The use of gas bearings has increased over the past several decades to include microturbines, air cycle machines, and hermetically sealed compressors and turbines. Gas bearings have many advantages over traditional bearings, such as rolling element or oil lubricated fluid film bearings, including longer life, ability to use the process fluid, no contamination of the process with lubricants, accommodating high shaft speeds, and operation over a wide range of temperatures. Unlike fluid film bearings that utilize oil, gas lubricated bearings generate very little damping from the gas itself. Therefore, successful bearing designs such as foil bearings utilize damping features on the bearing to improve the damping generated. Similar to oil bearings, gas bearing designers strive to develop gas bearings with good rotordynamic stability. Gas bearings are challenging to design, requiring a fully coupled thermo-elastic, hydrodynamic analysis including complex nonlinear mechanisms such as Coulomb friction. There is a surprisingly low amount of rotordynamic force coefficient measurement in the literature despite the need to verify the model predictions and the stability of the bearing. This paper describes the development and testing of a 60,000 rpm gas bearing test rig and presents measured stiffness and damping coefficients for a 57 mm foil type bearing. The design of the rig overcomes many challenges in making this measurement by developing a patented, high-frequency, high-amplitude shaker system, resulting in excitation over most of the subsynchronous range.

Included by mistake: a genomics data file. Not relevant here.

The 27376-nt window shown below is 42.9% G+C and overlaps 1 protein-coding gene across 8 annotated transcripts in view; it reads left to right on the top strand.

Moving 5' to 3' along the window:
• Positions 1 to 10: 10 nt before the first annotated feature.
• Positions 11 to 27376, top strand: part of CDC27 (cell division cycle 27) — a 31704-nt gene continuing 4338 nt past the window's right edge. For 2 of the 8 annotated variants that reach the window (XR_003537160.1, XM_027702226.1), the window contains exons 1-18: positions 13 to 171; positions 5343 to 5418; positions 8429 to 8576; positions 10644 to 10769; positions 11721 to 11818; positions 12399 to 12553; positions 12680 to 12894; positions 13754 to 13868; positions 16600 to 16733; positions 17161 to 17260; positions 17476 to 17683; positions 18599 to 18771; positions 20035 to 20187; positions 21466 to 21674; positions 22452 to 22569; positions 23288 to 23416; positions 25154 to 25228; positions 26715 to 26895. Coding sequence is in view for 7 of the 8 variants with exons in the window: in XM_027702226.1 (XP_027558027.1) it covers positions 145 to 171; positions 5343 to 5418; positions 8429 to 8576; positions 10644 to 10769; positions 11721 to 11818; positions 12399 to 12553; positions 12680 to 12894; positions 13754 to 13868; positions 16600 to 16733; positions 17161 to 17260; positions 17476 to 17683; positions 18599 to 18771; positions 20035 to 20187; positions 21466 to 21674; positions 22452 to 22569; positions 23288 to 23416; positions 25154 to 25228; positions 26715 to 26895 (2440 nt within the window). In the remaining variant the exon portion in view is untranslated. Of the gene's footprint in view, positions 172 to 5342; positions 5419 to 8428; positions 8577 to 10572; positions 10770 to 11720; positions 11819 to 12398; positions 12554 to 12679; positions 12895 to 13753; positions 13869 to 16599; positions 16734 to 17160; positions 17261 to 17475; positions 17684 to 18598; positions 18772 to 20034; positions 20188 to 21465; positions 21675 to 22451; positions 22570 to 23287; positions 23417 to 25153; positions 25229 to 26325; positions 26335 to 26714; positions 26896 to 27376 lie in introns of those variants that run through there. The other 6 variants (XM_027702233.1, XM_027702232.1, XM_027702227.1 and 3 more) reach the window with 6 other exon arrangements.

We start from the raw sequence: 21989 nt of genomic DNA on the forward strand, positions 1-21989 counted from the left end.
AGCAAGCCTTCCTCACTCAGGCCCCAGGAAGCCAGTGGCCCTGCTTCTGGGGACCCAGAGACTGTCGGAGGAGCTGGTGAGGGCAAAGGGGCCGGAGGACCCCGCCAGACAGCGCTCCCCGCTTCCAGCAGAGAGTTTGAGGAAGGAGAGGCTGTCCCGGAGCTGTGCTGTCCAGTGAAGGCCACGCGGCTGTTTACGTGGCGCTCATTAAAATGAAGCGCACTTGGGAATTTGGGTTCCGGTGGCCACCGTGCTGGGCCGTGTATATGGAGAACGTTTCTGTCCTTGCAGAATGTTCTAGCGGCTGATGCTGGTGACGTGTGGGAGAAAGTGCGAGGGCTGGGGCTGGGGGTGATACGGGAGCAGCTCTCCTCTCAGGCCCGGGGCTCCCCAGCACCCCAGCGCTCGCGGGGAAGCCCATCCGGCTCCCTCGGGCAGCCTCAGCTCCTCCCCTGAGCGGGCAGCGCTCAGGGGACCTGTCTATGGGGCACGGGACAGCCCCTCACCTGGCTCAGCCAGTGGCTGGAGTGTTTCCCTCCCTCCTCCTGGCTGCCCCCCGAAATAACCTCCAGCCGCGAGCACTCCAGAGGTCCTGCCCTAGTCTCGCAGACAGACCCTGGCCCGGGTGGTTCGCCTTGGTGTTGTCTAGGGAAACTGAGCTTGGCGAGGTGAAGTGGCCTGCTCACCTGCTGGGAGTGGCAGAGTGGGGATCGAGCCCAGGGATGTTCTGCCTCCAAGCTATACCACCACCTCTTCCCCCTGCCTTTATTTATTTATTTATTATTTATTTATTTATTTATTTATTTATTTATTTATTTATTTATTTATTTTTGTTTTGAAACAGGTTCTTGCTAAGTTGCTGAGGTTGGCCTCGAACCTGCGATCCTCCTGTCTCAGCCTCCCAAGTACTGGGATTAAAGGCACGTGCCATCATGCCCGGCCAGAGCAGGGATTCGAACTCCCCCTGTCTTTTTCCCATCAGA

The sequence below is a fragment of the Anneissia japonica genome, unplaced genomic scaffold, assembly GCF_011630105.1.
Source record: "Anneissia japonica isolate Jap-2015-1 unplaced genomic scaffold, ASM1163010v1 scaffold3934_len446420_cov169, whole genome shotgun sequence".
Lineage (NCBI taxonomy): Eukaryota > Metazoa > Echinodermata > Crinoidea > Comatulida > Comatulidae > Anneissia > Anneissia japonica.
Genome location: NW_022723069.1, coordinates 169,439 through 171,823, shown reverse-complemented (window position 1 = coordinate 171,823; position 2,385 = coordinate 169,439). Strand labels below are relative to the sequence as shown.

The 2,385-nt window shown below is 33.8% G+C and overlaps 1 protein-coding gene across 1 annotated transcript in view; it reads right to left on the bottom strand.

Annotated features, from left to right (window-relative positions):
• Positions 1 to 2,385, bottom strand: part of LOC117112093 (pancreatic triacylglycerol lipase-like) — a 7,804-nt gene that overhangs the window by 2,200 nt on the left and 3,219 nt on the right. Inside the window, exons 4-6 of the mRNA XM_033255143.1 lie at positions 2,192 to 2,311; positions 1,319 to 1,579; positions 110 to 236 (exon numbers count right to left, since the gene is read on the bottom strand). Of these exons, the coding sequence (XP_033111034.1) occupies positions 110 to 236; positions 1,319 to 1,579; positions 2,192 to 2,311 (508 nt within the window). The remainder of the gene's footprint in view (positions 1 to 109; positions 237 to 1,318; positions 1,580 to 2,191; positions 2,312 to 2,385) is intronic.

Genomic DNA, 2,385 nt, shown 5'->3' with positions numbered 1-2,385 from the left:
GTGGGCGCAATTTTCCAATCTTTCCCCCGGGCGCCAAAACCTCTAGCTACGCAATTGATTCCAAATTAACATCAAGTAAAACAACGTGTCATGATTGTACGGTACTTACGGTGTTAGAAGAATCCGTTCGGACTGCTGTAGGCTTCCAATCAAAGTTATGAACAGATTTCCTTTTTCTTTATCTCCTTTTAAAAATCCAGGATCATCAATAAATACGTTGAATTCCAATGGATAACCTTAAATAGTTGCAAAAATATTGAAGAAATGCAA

Development of a High Speed Gas Bearing Test Rig to Measure Rotordynamic Force Coefficients
Moore, J. J., Lerche, A., Allison, T., Ransom, D. L., and Lubell, D. (May 6, 2011). "Development of a High Speed Gas Bearing Test Rig to Measure Rotordynamic Force Coefficients." ASME. J. Eng. Gas Turbines Power. October 2011; 133(10): 102504. https://doi.org/10.1115/1.4002865
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